Mausoleum, Marasesti5Last week on a trip to Vrancea, I visited the impressive mausoleum of Marasesti built in 1919. An imposing site and final resting place to a prestigious list of Romanian military names amongst them Henrik Cihoski and Eremiah Grigorescu, the mausoleum holds the remains of 5,073 Romanian soldiers and officers killed in the First World War. It is dedicated to the commemoration of the Battle of Mărăşeşti and the Romanian army.

The memorial took architects George Cristinel and Constantin Pomponiu 15 years to build and was unveiled on 18 September, 1938 by King Carol II.

I was profoundly moved by one particular memorial - that of Mariuca Zaharia. Why? Because Mariuca was only twelve years old when she died.

What was she doing interred in a military mausoleum, you'll be asking if you aren't Romanian and thus don't know the story any more than I did.

Well, here it is:

Mariuca (or Maria as she was baptised) was born in the village of Razoare in 1905, not far from Marasesti. The surrounding forests and Mariuca's village itself were part and parcel of an ever-growing dispute between Romanian and German troops.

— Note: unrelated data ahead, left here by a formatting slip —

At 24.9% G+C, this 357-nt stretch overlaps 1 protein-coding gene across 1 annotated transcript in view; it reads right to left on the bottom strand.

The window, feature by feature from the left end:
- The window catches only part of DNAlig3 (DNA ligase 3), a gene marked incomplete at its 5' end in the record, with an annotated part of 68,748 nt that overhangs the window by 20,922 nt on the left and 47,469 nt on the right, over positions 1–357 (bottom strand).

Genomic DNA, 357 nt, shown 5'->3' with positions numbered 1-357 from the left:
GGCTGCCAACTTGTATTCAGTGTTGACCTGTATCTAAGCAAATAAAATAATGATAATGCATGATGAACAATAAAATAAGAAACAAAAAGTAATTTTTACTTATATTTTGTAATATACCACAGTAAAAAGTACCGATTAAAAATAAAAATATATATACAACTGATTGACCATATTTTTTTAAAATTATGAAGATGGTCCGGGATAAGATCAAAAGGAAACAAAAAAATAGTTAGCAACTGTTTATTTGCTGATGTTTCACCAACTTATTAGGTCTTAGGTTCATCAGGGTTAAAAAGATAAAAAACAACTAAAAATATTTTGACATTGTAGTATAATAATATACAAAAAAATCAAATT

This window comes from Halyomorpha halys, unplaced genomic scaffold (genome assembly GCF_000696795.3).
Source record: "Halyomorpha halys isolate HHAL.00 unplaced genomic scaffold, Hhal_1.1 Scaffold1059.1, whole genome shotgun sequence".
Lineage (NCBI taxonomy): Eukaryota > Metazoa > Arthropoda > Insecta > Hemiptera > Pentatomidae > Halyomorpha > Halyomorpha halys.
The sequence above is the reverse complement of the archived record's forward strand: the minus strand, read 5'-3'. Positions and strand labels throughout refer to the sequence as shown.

Her grandfather Ion Zaharia built an observation post in a walnut tree at the back of his house for the Romanian artillery from whence one could see all that was going on along the Front. In the event of an attack, the soldier on watch duty would telephone and report the exact coordinates to the artillery who would then open fire on the oncoming enemy.

Mausoleum, Marasesti4A few days later, the soldiers on duty were joined by Ion's grand-daughter, little Mariuca. They were most amused it seemed, and probably glad of the company. They showed her where the German lines were and let her use their binoculars. With time, Mariuca became a very proficient watchman, transmitting data on German advances to the Romanian soldiers from her post up in the walnut tree.

One day, the enemy was spotted advancing amongst the trees in the forest. It was not the soldiers who noticed the German troops however, but Mariuca herself who alerted the Romanian watchmen on duty and saved the day.

In August 1917, at the age of twelve, Mariuca was killed by a German sniper.

A film was made about Mariuca Zaharia in 1969 starring Brândușa Hudescu and Ion Caramitru - Balada pentru Mariuca.

If anyone deserves a place of honour at Marasesti it's Mariuca Zaharia, the all but forgotten fallen hero of WWI - a child gunned down in a grown-ups bloody war before she'd had the chance to live a full life of her own...

(Photos by Sarah In Romania)

Mausoleum, Marasesti6